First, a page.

Buffalo's Southern Island

     It is a place that exists more in the minds of those who live there, than anywhere else. You won't ever see the designation for it on any map reference. But, you will hear it referred to daily in a thousand conversations. Ask any ofits residents where they live, and the name will spring immediately to their lips, even when they are far from home. “South Buffalo” is as real and as separate a community as any city, town or village in New York State.

Geographically, it encompasses that portion of the City of Buffalo, that lies immediately South of Cayuga Creek and the Buffalo River. The creek, river and Lake Erie to the west, form an imaginary peninsula that abuts the City of Buffalo on its southern flank. There are bridges connecting it to the city proper of course but the feeling, as a whole, is one of living on an island. The residents tend to inter-marry among the large extended families, patronize local businesses and generally act as clannish as islanders do the world over. It breeds an insular mentality that has kept South Buffalo separate and distinct, from the rest of the city, since the time most of it was first constructed at the turn of the twentieth century. Before that, it was mostly farmland and fields, the remainder of the Seneca Creek Indian Reservation that occupied the land for generations.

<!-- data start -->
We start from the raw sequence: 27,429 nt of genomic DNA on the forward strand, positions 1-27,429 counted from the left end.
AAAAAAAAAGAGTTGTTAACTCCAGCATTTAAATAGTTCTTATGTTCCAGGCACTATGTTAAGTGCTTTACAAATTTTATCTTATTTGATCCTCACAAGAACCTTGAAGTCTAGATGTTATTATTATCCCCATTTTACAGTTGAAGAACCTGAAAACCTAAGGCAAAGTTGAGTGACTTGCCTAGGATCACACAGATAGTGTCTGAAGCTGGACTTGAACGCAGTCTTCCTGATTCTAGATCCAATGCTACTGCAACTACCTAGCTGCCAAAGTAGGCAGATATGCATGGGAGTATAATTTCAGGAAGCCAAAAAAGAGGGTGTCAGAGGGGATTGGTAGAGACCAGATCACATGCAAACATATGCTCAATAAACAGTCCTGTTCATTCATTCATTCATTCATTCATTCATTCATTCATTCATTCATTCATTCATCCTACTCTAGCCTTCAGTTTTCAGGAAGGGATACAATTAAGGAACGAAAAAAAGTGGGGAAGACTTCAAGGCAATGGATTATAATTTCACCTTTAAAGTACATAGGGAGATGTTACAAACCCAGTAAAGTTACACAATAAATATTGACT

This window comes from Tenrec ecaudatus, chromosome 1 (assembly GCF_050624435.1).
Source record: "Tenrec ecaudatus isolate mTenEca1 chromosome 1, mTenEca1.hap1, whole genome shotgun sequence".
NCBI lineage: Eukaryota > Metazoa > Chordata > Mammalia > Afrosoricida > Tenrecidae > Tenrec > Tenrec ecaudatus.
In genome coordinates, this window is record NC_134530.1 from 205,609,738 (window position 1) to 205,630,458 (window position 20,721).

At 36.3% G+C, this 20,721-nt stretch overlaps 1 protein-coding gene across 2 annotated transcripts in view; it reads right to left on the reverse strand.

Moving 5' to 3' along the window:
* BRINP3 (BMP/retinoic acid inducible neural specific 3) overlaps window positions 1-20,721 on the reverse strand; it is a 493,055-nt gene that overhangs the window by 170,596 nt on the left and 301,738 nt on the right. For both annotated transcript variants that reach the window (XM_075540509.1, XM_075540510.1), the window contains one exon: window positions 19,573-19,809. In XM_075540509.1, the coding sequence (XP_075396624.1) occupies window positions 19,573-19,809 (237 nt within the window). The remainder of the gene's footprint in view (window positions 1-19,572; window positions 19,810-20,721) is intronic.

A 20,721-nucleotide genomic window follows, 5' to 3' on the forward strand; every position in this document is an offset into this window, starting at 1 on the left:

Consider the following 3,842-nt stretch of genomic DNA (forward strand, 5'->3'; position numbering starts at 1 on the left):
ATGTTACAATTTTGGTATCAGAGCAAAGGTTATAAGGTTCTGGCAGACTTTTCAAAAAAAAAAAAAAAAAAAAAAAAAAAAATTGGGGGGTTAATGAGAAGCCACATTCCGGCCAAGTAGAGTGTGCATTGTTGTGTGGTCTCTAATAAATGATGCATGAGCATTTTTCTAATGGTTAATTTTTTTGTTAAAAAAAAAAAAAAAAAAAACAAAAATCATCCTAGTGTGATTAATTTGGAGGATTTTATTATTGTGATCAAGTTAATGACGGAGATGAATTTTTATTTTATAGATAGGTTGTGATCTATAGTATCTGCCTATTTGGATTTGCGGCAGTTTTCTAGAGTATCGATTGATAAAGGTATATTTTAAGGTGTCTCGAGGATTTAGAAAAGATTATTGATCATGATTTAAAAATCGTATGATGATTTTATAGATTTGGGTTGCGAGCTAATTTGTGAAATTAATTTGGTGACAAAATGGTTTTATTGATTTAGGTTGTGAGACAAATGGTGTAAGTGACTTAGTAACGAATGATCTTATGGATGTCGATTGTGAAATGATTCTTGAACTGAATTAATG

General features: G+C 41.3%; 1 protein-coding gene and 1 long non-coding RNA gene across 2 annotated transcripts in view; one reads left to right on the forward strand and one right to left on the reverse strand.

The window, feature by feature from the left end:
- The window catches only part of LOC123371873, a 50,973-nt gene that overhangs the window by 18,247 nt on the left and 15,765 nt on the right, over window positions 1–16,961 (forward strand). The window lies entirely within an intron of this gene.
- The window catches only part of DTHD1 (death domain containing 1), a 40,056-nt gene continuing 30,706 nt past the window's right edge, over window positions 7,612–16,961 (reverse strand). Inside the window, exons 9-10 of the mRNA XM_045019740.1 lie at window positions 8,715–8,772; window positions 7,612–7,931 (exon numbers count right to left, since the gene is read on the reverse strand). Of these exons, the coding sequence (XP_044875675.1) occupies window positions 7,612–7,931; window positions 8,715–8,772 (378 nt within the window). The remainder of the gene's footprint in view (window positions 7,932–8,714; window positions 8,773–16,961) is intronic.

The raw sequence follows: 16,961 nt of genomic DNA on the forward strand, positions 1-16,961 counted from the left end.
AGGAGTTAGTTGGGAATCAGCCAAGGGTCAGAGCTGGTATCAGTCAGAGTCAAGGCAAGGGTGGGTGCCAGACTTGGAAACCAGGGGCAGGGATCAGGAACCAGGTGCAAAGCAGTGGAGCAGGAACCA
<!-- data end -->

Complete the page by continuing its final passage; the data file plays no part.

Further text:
The people who live here are predominantly blue collar, working- class citizens who pay their taxes, go to church, serve in the military and eschew social welfare programs. They raise their children to get a good educationand climb the socio- economic ladder, one rung at a time. Ethnically, they are diverse. But, the traditions of the Irish are strongly rooted here. They are fierce in their identification with, and allegiance to, the misty Isle of Eire. St. Patrick's Day can be a week-long Holiday in South Buffalo, if the calendar co-operates and the liver holds out.

You will find many of their number among the ranks of the Police and Fire Brigades. It is an area steeped in family traditions. Some of these civil servants are the second and third generation of their family to hold these positions. The sons and daughters of South Buffalo are also proportionately over represented amidst the ranks of the politically connected, but more about that later.